An online festival of Georgian writers from the Caucasus, with food and song, inspired by the café culture of the first democratic republic of 1918-21
This is an online festival. Booking is required for each session, and ticket holders will be sent links by email.
Please note: all timings are GMT
Thursday 25 February 18.00 – 19.10 Festival Launch featuring Katie Melua plus From the Blue Horn Poets to the Red Century: Nino Haratischvili in conversation with Maya Jaggi.
Thursday 25 February 19.20 – 20.40 Liberty’s Feast and Hangover: with Dato Turashvili and Aka Morchiladze
Saturday 27 February 14.00 – 14.45 In the Tbilisi Cafe Kitchen: with Luka Nachkebia
Saturday 27 February 15.15 – 16.35 Medea’s Daughters: Georgia’s pioneering women in the arts. With Nana Ekvtimishvili and Tamta Melashvili
Saturday 27 February 17.00 - 18.15 Mysteries of the Russian Empire: Boris Akunin in conversation with Boyd Tonkin
The Festival includes more events Tavern Encounters- on Friday 26 and Sunday 28 February. Please see below.
Georgia in the southern Caucasus, the mythological home of Medea and the Golden Fleece, is a crossroads where Europe meets Asia. It has a Black Sea coast, ancient vineyards and a rich literature with its own language and alphabet.
Following the Russian revolution of 1917, the Republic of Georgia experienced brief independence from imperial rule, fuelling a starburst of new writing and art. Its capital, Tbilisi, known as Tiflis before 1936, became a haven for exiles fleeing the collapsing Tsarist empire, including Doctor Zhivago author Boris Pasternak.
In the ‘Paris of the East’ during the 1910s and 20s, Tbilisi’s vibrant artists’ cafés, such as the Fantastic Tavern, Argonauts’ Boat, Kimerioni and Peacock’s Tail, became cosmopolitan crucibles of the Modernist avant-garde, nourished by Georgia's ancient culture of feasting and toasting. Symbolist poets and Dadaists mingled with Cubists and Futurists, inspired by the tavern paintings of self-taught artist Niko Pirosmani, Georgia’s Douanier Rousseau. Art of the period survives on former café walls, including Stepko’s Tavern by Lado Gudiashvili for the Kimerioni café.
But Europe’s first national experiment in democratic socialism was crushed after only 1,028 days when the Red Army invaded Georgia. The republic was annexed by the Soviet Union on 25 February 1921. Astonishing innovation continued in Georgian theatre and cinema. But Stalin’s great purges of the 1930s were a brutal coda. Many writers and artists were exiled or executed. Others committed suicide.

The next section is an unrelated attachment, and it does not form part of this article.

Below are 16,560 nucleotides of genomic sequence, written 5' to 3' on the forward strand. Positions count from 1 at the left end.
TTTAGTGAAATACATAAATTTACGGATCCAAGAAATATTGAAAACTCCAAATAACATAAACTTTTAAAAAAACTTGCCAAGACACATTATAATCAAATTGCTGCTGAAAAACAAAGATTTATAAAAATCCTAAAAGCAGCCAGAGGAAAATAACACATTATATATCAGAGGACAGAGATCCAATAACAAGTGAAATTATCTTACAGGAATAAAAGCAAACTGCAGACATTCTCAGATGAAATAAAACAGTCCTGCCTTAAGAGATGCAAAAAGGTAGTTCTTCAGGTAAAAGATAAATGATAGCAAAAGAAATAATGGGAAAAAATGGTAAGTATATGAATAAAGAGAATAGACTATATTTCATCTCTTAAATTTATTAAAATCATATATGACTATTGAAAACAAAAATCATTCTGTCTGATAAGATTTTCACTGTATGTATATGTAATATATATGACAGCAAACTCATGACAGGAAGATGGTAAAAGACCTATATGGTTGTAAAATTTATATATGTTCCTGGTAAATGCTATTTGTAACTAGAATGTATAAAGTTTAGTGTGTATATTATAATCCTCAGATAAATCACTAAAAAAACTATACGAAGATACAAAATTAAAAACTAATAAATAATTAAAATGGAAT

On the centenary of the Soviet invasion, and the 30th anniversary of the restoration of independence in 1991, the British Library in association with Maya Jaggi and Writers’ House of Georgia presents two days of online events as part of the four-day festival Georgia’s Fantastic Tavern: Where Europe Meets Asia. As an open house of literature Writers’ House in Tbilisi has honoured the memory of purged writers through its work since 2008.
In this festival, some of Georgia’s most celebrated novelists, playwrights and screenwriters reflect on the artistic legacy and inspiration of the moment of freedom a century ago, on the Soviet history to which they have been eyewitnesses, and on the cultural resurgence and challenges of the past 30 years.
In Association with Maya Jaggi and Writers’ House of Georgia.
For further information visit georgiasfantastictavern.com
Learn more about the British Library’s Georgian collections in this blog article written by curator Anna Chelidze.
The Georgia’s Fantastic Tavern Festival also includes these additional events on Friday 26 and Sunday 28 February. For these Tavern Encounters below no tickets are required. All events are FREE and streaming on FaceBook and YouTube. Visit georgiasfantastictavern.com for details
Please note: all timings are GMT
Friday 26 February 18.00 – 18.30 Birth of a Songwriter: Katie Melua in conversation with Maya Jaggi
Friday 26 February 18.30 – 19.30 Levity and the Limits of Satire in the New Georgia: Beka Adamashvili and Lasha Bugadze in conversation with Claire Armitstead
Sunday 28 February 14.00 - 14.45 Translating Georgia: From The Knight in the Panther Skin to Bestseller. Lyn Coffin and Tamar Japaridze in conversation with Maureen Freely.
Sunday 28 February 14.45 - 15.30 A Walk through Tbilisi. Archil Kikodze in conversation with Wendell Steavenson.
Sunday 28 February 16.00 -16.45 Strongmen and Masculinities in Today’s Georgia. Davit Gabunia in conversation with Mark Gevisser
Sunday 28 February 16.45 - 17.30 Polyphony and all that Jazz. Zurab Karumidze in conversation with Boyd Tonkin
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